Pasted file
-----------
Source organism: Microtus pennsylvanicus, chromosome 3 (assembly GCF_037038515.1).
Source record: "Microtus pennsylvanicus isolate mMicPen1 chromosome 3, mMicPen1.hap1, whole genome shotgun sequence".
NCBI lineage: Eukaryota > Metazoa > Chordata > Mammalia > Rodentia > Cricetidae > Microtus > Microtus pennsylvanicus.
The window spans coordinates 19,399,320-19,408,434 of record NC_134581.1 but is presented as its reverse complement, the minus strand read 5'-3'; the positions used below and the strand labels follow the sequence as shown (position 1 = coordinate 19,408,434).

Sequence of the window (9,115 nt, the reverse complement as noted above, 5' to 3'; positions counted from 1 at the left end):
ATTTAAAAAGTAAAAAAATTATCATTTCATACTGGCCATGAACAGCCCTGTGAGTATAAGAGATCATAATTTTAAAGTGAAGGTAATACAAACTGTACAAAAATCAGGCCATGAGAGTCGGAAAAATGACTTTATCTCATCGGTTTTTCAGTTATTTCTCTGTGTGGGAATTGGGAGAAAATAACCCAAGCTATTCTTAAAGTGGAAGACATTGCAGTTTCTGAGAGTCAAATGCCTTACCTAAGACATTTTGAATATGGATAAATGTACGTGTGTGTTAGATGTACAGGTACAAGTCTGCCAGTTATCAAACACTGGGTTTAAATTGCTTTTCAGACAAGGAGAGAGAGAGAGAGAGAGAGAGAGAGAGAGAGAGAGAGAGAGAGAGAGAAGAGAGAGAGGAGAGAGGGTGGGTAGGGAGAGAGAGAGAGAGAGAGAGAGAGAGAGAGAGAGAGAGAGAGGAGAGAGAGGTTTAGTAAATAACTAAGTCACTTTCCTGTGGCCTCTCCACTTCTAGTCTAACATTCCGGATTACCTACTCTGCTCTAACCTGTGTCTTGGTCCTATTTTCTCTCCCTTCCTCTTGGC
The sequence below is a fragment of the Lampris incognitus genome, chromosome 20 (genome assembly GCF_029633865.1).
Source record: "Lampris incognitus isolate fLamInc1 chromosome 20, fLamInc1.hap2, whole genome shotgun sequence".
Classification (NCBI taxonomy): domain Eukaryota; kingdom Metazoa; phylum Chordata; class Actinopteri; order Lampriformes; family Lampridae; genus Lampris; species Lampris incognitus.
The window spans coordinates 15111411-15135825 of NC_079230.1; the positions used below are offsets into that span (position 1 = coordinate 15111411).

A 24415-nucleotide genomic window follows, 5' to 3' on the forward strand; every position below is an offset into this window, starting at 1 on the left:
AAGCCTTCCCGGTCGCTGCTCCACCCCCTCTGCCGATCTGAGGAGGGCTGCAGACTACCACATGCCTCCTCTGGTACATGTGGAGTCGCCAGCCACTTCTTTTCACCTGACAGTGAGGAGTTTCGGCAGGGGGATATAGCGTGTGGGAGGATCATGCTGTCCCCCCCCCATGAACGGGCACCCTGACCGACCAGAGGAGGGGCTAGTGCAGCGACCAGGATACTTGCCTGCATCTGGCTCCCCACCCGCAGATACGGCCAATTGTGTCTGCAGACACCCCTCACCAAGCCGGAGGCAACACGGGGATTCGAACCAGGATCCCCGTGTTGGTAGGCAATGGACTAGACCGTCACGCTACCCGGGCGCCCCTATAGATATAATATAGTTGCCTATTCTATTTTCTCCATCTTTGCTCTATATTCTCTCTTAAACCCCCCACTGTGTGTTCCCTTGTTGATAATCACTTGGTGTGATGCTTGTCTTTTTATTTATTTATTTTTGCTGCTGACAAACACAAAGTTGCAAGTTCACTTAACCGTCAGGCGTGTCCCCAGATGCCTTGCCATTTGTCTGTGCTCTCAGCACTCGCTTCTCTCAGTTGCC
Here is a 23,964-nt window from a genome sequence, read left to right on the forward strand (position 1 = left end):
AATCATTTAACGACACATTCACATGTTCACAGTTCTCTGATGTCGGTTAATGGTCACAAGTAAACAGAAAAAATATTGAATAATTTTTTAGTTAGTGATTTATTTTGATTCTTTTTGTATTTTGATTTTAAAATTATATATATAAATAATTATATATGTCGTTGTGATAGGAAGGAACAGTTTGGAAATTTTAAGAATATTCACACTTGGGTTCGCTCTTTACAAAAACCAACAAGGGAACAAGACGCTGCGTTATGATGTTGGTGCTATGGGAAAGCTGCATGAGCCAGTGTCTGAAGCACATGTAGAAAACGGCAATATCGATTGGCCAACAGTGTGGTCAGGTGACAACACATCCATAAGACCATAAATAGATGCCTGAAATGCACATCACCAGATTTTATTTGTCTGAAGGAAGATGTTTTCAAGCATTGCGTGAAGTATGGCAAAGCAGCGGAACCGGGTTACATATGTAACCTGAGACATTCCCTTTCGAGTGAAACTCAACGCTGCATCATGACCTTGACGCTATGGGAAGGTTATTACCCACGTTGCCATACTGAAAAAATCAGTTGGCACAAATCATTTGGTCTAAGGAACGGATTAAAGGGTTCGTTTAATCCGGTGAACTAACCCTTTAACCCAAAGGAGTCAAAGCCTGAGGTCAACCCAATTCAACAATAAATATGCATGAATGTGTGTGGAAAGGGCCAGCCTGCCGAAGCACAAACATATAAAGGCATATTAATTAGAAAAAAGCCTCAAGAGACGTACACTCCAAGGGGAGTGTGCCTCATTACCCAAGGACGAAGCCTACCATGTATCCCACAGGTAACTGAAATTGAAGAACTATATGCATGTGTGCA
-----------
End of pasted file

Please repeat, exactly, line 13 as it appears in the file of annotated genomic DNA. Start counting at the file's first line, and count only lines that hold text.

Here is a 23,964-nt window from a genome sequence, read left to right on the forward strand (position 1 = left end):